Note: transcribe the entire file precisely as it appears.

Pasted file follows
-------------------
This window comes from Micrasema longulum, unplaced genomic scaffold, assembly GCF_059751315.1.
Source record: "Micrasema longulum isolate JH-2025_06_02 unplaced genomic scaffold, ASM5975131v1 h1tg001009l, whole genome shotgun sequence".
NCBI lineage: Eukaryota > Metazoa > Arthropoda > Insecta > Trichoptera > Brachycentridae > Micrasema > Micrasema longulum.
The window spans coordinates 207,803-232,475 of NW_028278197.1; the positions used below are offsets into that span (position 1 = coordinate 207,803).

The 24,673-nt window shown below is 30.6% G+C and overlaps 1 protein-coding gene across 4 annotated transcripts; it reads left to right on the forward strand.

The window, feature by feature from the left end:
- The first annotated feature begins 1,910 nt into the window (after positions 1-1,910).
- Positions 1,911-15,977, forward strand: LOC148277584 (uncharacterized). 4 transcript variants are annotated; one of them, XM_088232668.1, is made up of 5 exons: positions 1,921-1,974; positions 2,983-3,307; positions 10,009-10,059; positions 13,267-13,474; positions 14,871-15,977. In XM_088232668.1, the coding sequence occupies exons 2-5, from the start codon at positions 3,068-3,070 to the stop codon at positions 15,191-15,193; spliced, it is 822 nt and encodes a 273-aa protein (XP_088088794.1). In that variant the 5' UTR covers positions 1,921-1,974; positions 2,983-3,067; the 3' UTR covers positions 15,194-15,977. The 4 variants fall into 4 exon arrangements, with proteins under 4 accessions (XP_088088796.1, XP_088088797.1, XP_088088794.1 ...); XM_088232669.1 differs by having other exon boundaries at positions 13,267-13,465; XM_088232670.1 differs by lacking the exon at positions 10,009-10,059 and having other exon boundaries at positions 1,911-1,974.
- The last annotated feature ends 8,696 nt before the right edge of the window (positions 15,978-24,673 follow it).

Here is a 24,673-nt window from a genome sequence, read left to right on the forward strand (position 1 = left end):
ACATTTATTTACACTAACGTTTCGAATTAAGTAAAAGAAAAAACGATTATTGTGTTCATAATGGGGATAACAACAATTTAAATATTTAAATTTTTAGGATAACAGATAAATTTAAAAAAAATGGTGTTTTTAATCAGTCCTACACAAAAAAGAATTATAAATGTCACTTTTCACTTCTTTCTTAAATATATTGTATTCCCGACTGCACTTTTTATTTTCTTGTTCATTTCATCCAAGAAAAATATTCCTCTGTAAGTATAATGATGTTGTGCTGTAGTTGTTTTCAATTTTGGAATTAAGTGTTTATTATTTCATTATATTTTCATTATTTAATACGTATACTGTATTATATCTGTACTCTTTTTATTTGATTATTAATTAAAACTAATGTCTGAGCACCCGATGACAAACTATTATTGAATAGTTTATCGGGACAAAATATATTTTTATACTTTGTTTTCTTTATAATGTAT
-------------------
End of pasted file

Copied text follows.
This window comes from Micrasema longulum, unplaced genomic scaffold, assembly GCF_059751315.1.
Source record: "Micrasema longulum isolate JH-2025_06_02 unplaced genomic scaffold, ASM5975131v1 h1tg001009l, whole genome shotgun sequence".
NCBI lineage: Eukaryota > Metazoa > Arthropoda > Insecta > Trichoptera > Brachycentridae > Micrasema > Micrasema longulum.
The window spans coordinates 207,803-232,475 of NW_028278197.1; the positions used below are offsets into that span (position 1 = coordinate 207,803).

The 24,673-nt window shown below is 30.6% G+C and overlaps 1 protein-coding gene across 4 annotated transcripts; it reads left to right on the forward strand.

The window, feature by feature from the left end:
- The first annotated feature begins 1,910 nt into the window (after positions 1-1,910).
- Positions 1,911-15,977, forward strand: LOC148277584 (uncharacterized). 4 transcript variants are annotated; one of them, XM_088232668.1, is made up of 5 exons: positions 1,921-1,974; positions 2,983-3,307; positions 10,009-10,059; positions 13,267-13,474; positions 14,871-15,977. In XM_088232668.1, the coding sequence occupies exons 2-5, from the start codon at positions 3,068-3,070 to the stop codon at positions 15,191-15,193; spliced, it is 822 nt and encodes a 273-aa protein (XP_088088794.1). In that variant the 5' UTR covers positions 1,921-1,974; positions 2,983-3,067; the 3' UTR covers positions 15,194-15,977. The 4 variants fall into 4 exon arrangements, with proteins under 4 accessions (XP_088088796.1, XP_088088797.1, XP_088088794.1 ...); XM_088232669.1 differs by having other exon boundaries at positions 13,267-13,465; XM_088232670.1 differs by lacking the exon at positions 10,009-10,059 and having other exon boundaries at positions 1,911-1,974.
- The last annotated feature ends 8,696 nt before the right edge of the window (positions 15,978-24,673 follow it).

Here is a 24,673-nt window from a genome sequence, read left to right on the forward strand (position 1 = left end):
ACATTTATTTACACTAACGTTTCGAATTAAGTAAAAGAAAAAACGATTATTGTGTTCATAATGGGGATAACAACAATTTAAATATTTAAATTTTTAGGATAACAGATAAATTTAAAAAAAATGGTGTTTTTAATCAGTCCTACACAAAAAAGAATTATAAATGTCACTTTTCACTTCTTTCTTAAATATATTGTATTCCCGACTGCACTTTTTATTTTCTTGTTCATTTCATCCAAGAAAAATATTCCTCTGTAAGTATAATGATGTTGTGCTGTAGTTGTTTTCAATTTTGGAATTAAGTGTTTATTATTTCATTATATTTTCATTATTTAATACGTATACTGTATTATATCTGTACTCTTTTTATTTGATTATTAATTAAAACTAATGTCTGAGCACCCGATGACAAACTATTATTGAATAGTTTATCGGGACAAAATATATTTTTATACTTTGTTTTCTTTATAATGTAT